(by Michelle Starr, CNET) — Mind-controlled robotic prosthetics are marvellous inventions, restoring mobility and independence to amputees. But they do have their limitations. One of these is the sense of touch. Without touch, it’s hard to gauge temperature, pain and pressure; the latter of which helps us from crushing soft or delicate objects, such as eggs and fruit.
The USA’s Defense Advanced Research Projects Agency (DARPA) has helped fill this gap, designing a prosthetic hand that has allowed a 28-year-old man to feel physical sensations. As the result of a spinal cord injury, the man has been paralyzed for over a decade, but while wearing the prosthetic hand he was able not just to “feel” when the hand was being touched, but which finger.
The hand operates by being wired directly into the brain’s motor cortex region. This allows electrical signals from the brain to be translated into movement by the hand. To develop a sense of touch in the hand, this concept was extrapolated further — electrode arrays, typically used to measure voltage and current, were implanted into the patient’s sensory cortex, the part of the brain responsible for identifying touch sensations.
“We’ve completed the circuit,” DARPA program manager Justin Sanchez, who oversees the agency’s prosthetics program, said in a statement.
“Prosthetic limbs that can be controlled by thoughts are showing great promise, but without feedback from signals travelling back to the brain, it can be difficult to achieve the level of control needed to perform precise movements. By wiring a sense of touch from a mechanical hand directly into the brain, this work shows the potential for seamless bio-technological restoration of near-natural function.”
The electrode arrays in the patient’s motor and sensory cortices were connected to a mechanical hand developed by researchers at Johns Hopkins University’s Applied Physics Laboratory, fitted with torque sensors that can detect pressure on the fingers. These pressure inputs are then converted into electrical signals and transmitted to the electrode array on the patient’s sensory cortex.
The array is similar to a system revealed in 2013, developed jointly by researchers at Cleveland Veterans Affairs Medical Center and Case Western Reserve University and led by Dustin Tyler. Tyler’s hand was able to feel physical sensation through an electrode array that was placed around nerve bundles in the patient’s arm….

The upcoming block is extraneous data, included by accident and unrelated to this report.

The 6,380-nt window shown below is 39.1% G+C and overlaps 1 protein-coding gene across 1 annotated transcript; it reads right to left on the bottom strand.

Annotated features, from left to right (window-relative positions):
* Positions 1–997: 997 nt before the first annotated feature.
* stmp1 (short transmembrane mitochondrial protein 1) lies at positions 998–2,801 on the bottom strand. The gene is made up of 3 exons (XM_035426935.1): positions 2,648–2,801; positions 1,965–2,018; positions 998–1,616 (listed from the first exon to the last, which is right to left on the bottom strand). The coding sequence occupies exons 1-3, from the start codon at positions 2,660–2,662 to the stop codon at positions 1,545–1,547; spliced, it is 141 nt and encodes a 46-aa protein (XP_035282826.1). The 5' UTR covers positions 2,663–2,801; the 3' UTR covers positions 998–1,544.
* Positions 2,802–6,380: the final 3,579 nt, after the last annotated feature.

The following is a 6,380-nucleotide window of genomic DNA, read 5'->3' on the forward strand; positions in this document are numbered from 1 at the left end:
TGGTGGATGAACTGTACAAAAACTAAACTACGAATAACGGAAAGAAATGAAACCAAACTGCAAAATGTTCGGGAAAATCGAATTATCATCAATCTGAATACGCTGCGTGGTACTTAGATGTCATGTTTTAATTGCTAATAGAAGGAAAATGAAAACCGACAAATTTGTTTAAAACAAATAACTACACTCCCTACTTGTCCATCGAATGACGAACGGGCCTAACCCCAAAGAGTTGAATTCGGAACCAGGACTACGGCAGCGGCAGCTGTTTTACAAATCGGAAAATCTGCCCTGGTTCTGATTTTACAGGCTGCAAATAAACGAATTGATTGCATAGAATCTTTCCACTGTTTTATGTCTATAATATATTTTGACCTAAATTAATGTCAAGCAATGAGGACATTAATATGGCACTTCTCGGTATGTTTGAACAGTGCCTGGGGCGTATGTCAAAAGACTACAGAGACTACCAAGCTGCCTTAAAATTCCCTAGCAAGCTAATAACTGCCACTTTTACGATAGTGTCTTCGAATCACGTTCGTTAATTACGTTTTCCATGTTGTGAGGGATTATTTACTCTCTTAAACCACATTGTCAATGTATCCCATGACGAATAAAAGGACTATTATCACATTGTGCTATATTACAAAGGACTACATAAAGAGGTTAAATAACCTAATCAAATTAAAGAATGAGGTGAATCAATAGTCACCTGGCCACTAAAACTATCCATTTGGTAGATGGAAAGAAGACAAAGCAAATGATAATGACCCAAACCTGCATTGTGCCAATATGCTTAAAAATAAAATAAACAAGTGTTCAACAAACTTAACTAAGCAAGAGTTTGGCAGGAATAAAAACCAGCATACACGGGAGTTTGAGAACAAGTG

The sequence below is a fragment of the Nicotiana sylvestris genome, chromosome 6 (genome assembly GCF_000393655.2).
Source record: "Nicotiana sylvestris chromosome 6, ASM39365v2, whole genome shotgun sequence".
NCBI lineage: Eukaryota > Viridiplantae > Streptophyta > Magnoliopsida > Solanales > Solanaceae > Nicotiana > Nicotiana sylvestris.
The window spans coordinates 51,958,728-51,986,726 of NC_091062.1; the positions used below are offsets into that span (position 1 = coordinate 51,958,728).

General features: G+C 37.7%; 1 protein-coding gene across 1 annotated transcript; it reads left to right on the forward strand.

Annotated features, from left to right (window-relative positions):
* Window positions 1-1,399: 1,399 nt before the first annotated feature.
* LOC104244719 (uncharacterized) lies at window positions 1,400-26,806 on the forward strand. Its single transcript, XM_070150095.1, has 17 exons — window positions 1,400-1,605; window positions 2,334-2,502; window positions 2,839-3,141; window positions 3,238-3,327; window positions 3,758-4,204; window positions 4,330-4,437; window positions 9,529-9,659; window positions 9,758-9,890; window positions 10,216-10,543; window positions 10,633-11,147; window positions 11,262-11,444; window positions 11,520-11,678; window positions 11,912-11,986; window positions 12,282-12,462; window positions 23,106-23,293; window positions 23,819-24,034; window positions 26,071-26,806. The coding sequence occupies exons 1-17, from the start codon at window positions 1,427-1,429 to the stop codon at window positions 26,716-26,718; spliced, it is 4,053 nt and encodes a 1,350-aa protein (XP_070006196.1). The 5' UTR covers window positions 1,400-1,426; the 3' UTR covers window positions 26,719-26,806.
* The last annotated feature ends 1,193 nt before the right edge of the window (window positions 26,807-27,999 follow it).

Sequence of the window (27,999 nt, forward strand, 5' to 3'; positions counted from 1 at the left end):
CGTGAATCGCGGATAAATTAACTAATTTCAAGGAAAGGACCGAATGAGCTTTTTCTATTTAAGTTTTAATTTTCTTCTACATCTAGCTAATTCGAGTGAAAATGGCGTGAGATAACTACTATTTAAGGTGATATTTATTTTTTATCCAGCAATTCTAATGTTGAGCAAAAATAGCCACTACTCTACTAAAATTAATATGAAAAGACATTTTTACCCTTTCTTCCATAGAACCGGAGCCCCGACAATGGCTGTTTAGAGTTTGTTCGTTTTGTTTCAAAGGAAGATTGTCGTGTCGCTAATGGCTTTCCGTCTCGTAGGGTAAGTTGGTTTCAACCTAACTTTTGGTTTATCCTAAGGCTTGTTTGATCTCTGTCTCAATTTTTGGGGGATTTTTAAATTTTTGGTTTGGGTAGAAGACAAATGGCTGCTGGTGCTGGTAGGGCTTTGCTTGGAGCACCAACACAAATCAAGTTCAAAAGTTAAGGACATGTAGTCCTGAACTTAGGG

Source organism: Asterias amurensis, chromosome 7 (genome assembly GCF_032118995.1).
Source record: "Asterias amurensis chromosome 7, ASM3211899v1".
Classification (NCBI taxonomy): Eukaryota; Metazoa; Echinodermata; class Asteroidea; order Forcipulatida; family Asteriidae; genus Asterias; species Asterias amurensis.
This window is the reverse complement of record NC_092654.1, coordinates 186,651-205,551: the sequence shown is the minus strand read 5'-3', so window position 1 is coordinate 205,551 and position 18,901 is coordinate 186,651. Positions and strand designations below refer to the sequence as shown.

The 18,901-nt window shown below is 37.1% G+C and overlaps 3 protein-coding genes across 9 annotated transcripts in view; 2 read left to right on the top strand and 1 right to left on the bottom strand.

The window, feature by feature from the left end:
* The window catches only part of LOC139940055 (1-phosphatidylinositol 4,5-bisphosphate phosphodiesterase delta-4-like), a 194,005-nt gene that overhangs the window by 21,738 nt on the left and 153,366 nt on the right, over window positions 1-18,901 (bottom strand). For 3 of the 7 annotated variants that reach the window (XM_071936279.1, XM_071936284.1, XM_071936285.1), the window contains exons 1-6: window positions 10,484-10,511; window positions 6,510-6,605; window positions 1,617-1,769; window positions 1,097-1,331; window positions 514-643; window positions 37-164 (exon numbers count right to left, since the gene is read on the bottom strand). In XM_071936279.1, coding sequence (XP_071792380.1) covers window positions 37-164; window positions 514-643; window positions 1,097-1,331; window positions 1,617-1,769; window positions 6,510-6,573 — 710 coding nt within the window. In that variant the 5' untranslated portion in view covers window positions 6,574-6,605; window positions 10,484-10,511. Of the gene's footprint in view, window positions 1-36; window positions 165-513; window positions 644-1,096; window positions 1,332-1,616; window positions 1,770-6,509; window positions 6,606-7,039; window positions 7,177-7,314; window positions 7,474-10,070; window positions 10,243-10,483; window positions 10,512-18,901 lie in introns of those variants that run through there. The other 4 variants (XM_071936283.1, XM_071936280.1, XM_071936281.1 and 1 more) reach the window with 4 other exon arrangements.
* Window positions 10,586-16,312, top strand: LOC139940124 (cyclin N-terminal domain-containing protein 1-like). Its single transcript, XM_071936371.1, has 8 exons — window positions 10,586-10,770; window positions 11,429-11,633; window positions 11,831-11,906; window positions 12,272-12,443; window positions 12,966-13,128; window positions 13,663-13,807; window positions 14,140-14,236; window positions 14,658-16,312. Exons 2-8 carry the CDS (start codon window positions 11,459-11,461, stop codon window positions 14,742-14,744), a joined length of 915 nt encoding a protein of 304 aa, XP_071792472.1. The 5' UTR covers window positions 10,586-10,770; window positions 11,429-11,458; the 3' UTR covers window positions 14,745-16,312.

The DARPA system was tested a little differently. The patient was blindfolded, and researchers gently touched the fingers of the prosthetic hand, one at a time. He was able to report with nearly 100 percent accuracy which finger was being touched, describing the feeling like being touched on a real hand.
“At one point, instead of pressing one finger, the team decided to press two without telling him,” Sanchez said. “He responded in jest asking whether somebody was trying to play a trick on him. That is when we knew that the feelings he was perceiving through the robotic hand were near-natural.”
The research was presented last week at DARPA’s Wait, What? A Future Technology Forum, held in St Louis. [The research came out of DARPA’s Revolutionizing Prosthetics project — an interdisciplinary initiative founded in 2006 with the goal of creating a new generation of prosthetics that would give users near-natural dexterity and sensation.] [More than 1,600 US service members have undergone major limb amputations due to battle injuries in America’s post-9/11 military operations. In the future, they and millions of amputees around the world could benefit from technology that would allow them to feel sensations through prosthetics wired to their brains.]
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1. a) What do robotic prosthetics currently allow amputees to do?
b) What are their limitations?
2. a) Who did DARPA test its new prosthetic hand on?
b) What was the man able to do while wearing the prosthetic hand? Be specific.
3. Read the “Background” below the questions. How does this new prosthetic hand work?
4. How does feedback from the brain help with the control of prosthetic limbs?
5. What potential does this new technology have, according to DARPA program manager Justin Sanchez?
6. How does this article inspire you?
Read the news release from DARPA website
A prosthetic hand that is connected directly to the brain successfully enabled a paralyzed man to “feel” again, according to researchers at the Defense Advanced Research Projects Agency (DARPA).
The 28-year-old male, who suffered a spinal cord injury and has been paralyzed for more than a decade, was able to control a robotic hand with his brain and reported being able to sense physical sensations.
DARPA researchers attached electrodes to the man’s sensory cortex — the area of the brain responsible for identifying tactile sensations, such as pressure. Electrodes were also placed on the patient’s motor cortex, the part of the brain that directs body movements.
Wires were run directly from the electrodes to the mechanical hand, which was developed by the Johns Hopkins University Applied Physics Laboratory (APL) in Laurel, Maryland. Using this connection, the man could control the robotic hand’s movements using the same types of thoughts, or neural connections, that the brain uses to move a hand normally. In addition, because the prosthetic hand was connected to the sensory cortex, the patient could sense when the hand was being touched, even when he was blindfolded.
The research is part of DARPA’s Revolutionizing Prosthetics program, which aims to develop a prosthetic that can not only be controlled by sending signals for the brain, but can also sense precisely what those devices are touching.
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